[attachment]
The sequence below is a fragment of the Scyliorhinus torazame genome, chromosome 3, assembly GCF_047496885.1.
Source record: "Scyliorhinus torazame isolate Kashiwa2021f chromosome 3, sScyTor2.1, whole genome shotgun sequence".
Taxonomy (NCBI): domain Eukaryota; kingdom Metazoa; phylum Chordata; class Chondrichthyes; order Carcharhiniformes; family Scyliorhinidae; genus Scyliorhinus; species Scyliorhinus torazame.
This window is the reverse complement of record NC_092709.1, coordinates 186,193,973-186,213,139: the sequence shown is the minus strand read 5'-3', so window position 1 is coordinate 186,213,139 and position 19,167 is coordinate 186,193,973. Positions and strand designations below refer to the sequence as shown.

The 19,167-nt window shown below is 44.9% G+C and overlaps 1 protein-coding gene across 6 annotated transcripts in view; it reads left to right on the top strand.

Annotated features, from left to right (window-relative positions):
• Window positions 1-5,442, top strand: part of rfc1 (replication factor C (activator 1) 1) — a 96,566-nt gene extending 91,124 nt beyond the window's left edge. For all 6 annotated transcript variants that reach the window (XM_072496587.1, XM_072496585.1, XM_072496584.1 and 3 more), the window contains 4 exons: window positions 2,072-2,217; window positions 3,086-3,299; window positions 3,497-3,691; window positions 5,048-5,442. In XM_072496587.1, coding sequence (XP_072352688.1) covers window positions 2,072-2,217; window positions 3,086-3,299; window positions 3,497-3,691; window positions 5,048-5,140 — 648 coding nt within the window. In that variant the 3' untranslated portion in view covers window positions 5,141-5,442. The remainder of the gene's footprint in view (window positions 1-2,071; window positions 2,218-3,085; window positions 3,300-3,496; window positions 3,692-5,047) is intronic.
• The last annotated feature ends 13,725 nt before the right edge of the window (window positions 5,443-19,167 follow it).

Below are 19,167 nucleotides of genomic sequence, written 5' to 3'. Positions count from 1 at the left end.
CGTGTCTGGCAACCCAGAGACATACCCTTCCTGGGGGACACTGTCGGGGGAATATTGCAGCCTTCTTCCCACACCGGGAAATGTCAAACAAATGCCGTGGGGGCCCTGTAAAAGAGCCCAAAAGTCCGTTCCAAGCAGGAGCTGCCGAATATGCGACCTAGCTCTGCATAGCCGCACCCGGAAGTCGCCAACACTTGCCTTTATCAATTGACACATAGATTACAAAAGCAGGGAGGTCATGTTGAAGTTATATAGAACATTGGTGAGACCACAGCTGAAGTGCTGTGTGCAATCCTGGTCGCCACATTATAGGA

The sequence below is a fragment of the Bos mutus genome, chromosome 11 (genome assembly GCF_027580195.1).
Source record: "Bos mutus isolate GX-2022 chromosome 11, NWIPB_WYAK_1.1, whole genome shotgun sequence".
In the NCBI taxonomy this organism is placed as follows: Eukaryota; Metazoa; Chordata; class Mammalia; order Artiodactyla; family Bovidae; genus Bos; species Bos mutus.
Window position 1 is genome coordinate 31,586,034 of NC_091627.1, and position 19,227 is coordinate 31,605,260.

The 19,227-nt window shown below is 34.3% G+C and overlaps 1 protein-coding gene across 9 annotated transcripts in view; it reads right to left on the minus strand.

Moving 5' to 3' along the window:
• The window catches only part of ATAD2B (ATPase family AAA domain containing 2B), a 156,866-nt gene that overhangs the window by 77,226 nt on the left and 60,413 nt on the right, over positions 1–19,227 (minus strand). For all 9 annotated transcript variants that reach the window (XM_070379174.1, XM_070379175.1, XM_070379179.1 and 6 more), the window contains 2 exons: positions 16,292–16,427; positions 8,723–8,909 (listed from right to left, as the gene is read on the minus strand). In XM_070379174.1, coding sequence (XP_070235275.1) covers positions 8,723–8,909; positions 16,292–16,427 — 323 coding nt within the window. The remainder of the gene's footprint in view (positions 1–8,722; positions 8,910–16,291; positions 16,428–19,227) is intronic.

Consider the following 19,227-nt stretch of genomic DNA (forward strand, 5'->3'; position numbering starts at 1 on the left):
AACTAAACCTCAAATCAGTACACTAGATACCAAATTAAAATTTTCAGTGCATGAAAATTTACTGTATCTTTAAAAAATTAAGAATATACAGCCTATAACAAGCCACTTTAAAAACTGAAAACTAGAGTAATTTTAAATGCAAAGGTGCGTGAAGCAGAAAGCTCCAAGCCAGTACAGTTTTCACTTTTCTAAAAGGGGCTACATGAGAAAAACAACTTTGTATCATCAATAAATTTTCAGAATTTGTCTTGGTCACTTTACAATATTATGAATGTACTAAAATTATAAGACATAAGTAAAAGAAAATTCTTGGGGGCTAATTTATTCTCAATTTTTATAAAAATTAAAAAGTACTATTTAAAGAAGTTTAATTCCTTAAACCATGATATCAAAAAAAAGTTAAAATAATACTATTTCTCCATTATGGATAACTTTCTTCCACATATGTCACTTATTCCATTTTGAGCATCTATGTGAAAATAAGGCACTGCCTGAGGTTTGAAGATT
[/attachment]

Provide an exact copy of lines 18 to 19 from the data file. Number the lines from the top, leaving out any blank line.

Consider the following 19,227-nt stretch of genomic DNA (forward strand, 5'->3'; position numbering starts at 1 on the left):
AACTAAACCTCAAATCAGTACACTAGATACCAAATTAAAATTTTCAGTGCATGAAAATTTACTGTATCTTTAAAAAATTAAGAATATACAGCCTATAACAAGCCACTTTAAAAACTGAAAACTAGAGTAATTTTAAATGCAAAGGTGCGTGAAGCAGAAAGCTCCAAGCCAGTACAGTTTTCACTTTTCTAAAAGGGGCTACATGAGAAAAACAACTTTGTATCATCAATAAATTTTCAGAATTTGTCTTGGTCACTTTACAATATTATGAATGTACTAAAATTATAAGACATAAGTAAAAGAAAATTCTTGGGGGCTAATTTATTCTCAATTTTTATAAAAATTAAAAAGTACTATTTAAAGAAGTTTAATTCCTTAAACCATGATATCAAAAAAAAGTTAAAATAATACTATTTCTCCATTATGGATAACTTTCTTCCACATATGTCACTTATTCCATTTTGAGCATCTATGTGAAAATAAGGCACTGCCTGAGGTTTGAAGATT